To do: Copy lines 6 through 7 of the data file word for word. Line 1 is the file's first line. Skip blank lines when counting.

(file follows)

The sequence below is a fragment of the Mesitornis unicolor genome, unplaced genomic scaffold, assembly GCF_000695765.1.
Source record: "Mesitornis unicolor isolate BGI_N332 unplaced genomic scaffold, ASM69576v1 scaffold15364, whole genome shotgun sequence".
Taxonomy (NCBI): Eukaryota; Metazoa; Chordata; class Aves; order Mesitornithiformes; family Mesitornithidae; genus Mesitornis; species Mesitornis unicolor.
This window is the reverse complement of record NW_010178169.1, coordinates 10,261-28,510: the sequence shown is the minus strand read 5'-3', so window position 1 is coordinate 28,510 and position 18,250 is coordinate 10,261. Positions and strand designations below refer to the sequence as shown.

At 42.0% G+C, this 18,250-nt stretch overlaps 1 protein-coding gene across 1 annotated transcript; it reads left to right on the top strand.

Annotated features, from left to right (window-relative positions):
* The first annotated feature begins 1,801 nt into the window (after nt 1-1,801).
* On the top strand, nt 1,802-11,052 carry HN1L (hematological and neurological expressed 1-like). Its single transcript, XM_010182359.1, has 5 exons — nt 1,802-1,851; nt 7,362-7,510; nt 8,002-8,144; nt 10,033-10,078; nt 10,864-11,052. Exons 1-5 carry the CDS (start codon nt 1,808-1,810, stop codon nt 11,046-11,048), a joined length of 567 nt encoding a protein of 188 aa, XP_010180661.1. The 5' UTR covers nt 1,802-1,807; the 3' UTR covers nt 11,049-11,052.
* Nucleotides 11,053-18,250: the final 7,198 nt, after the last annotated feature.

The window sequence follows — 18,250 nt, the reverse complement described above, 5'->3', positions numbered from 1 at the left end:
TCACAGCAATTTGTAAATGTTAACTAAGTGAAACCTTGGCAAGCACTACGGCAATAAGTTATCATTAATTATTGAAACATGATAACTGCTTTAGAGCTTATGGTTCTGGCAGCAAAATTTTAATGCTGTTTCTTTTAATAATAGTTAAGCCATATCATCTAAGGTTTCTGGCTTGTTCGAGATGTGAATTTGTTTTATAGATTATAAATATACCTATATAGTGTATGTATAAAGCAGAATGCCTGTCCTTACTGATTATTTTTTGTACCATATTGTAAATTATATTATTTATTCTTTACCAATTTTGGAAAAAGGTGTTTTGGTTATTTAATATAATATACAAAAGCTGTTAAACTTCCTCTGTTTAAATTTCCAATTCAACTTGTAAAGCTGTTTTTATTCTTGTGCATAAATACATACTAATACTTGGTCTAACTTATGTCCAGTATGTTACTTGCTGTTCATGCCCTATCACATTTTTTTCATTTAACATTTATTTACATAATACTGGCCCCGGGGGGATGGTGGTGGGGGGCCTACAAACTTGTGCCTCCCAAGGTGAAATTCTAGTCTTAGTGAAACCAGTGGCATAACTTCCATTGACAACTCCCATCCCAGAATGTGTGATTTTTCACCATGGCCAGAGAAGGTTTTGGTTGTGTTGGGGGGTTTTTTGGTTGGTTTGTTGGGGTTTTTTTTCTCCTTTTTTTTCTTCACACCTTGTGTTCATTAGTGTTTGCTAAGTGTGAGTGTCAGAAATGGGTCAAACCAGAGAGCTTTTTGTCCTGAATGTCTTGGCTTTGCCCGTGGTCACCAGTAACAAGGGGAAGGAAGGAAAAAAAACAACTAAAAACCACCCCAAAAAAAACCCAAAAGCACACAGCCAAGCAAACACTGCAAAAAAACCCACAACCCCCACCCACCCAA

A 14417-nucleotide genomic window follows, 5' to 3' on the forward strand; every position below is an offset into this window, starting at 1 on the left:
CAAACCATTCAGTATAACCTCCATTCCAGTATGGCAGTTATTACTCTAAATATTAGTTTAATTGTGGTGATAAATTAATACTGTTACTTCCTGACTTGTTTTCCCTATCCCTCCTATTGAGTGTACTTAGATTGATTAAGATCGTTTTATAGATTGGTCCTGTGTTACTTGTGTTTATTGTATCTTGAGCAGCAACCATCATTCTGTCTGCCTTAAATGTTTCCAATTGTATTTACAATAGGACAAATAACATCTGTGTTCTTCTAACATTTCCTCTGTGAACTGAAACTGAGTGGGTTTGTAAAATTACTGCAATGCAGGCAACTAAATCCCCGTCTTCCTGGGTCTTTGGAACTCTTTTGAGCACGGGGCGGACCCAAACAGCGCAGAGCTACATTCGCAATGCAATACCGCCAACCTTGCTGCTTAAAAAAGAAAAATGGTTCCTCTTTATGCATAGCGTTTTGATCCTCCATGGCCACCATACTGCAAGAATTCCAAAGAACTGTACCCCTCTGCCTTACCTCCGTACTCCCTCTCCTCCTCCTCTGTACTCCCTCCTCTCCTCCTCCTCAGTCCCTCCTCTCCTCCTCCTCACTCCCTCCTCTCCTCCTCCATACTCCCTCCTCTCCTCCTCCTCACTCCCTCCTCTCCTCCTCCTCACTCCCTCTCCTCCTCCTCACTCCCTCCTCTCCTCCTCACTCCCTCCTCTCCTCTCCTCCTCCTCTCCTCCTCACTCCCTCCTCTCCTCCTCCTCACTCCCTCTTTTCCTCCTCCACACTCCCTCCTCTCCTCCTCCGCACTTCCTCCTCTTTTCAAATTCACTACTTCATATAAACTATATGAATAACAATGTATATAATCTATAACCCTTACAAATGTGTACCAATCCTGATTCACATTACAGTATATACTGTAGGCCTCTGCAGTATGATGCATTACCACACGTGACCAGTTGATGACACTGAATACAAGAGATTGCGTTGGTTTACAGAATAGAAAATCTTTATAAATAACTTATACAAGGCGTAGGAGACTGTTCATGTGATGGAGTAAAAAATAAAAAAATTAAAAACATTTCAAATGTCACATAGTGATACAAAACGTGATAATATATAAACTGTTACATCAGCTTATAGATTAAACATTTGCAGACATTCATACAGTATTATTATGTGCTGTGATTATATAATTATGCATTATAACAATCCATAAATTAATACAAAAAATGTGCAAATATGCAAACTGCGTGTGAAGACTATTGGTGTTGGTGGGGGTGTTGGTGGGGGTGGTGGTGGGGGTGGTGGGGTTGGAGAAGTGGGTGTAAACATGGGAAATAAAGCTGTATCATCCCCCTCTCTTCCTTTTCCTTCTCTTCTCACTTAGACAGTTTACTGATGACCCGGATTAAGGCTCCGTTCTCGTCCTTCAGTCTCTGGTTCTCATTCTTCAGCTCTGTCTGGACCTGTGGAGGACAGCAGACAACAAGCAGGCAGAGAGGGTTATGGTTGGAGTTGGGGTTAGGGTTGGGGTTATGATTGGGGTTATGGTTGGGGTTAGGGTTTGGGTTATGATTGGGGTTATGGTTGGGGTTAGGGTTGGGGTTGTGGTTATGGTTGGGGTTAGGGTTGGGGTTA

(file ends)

Annotated features, from left to right (window-relative positions):
* The first annotated feature begins 1,801 nt into the window (after nt 1-1,801).